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Fabric Shrinkage Test | Types Of Shrinkage | Causes And  Influencing Factors Of Shrinkage | Textile Study Center
Home Yarn Engineering Textile Testing & Quality Control-1 Fabric Shrinkage Test | Types Of Shrinkage | Causes And  Influencing Factors Of Shrinkage
Fabric Shrinkage Test | Types Of Shrinkage | Causes And  Influencing Factors Of Shrinkage

Fabric Shrinkage Test | Types Of Shrinkage | Causes And  Influencing Factors Of Shrinkage

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Salima Sultana Shimo
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Salima Sultana Shimo

Lecturer in Dept. of Industrial & Production Engineering at Bangladesh University of Textiles
Former Lecturer at Daffodil International University

Fabric Shrinkage Test | Types Of Shrinkage | Causes And  Influencing Factors Of Shrinkage | Measurement Of Fabric Shrinkage


Shrinkage :

The dimensional stability of a fabric is a measure of the extent to which it keeps its original dimensions to its manufacture. Shrinkage is a problem that hampers the dimensional stability of a fabric. A recent survey of manufacturers rated shrinkage as one of the ten leading quality problems.

Fabric shrinkage can cause problems in two main areas-

  1. During garment manufacture
  2. During subsequent laundering by the ultimate customer.

Shrinkage Types :

There are twol types of Fabric Shrinkage :

  1. Relaxation Shrinkage
  2. Progressive Shrinkage

Relaxation Shrinkage : 

This occurs because the fibers and yarns are under tension when the fabrics are made. Later when the fabric is wet in a tension less condition , relaxation occurs.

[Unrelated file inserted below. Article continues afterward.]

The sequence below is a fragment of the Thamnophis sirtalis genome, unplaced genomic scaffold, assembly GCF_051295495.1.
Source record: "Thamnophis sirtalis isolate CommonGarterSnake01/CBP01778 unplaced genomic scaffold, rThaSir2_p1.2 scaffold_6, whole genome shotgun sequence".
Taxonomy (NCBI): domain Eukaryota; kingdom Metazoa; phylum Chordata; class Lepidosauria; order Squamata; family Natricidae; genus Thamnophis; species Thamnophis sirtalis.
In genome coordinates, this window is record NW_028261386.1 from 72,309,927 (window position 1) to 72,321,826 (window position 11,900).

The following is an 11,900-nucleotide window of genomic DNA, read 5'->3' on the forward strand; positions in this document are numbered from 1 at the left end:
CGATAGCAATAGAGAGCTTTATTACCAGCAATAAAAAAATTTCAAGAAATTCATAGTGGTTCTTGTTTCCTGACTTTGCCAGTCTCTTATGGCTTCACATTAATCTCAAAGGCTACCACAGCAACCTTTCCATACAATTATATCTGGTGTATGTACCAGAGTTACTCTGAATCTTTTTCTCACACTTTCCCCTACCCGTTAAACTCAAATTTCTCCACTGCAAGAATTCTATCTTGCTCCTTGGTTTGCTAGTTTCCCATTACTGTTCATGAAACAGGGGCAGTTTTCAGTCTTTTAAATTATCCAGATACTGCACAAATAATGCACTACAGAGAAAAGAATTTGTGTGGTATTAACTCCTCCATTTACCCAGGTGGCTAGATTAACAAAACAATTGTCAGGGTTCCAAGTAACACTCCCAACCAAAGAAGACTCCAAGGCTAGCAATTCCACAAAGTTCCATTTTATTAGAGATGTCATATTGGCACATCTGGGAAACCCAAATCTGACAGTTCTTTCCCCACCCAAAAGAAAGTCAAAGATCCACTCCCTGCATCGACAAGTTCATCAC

Progressive Shrinkage : 

This occurs each time a fabric is laundered. Unlike relaxation shrinkage which occurs only once, Progressive shrinkage continues and the fabric shrinks a bit more with each laundering of the major fibers , only wool and viscose rayon are subject to progressive shrinkage.

Types of Shrinkage:

Relaxation Shrinkage:

Relaxation shrinkage is the irreversible dimensional change accompanying the release of fibre strains imparted during manufacture which have been set by the combined effects of time, finishing treatments, and physical restraints within the structure.

Swelling Shrinkage:

Swelling shrinkage results from the swelling and de-swelling of the constituent fibres of a fabric due to the absorption and desorption of water.

For example: Viscose fibres increase in length by about 5% and in diameter by 30% to 40% when wet. Because of the fibre swelling, the yarns made from them increase in diameter which means that, a warp thread has to take a longer path around the swollen weft threads i.e. an increase in the length of the path the yarn must take if the fibre centers remain the same.

In swelling shrinkage, in a fabric the warp yarn must either increase in length or the weft threads must move closer together.

Felting Shrinkage: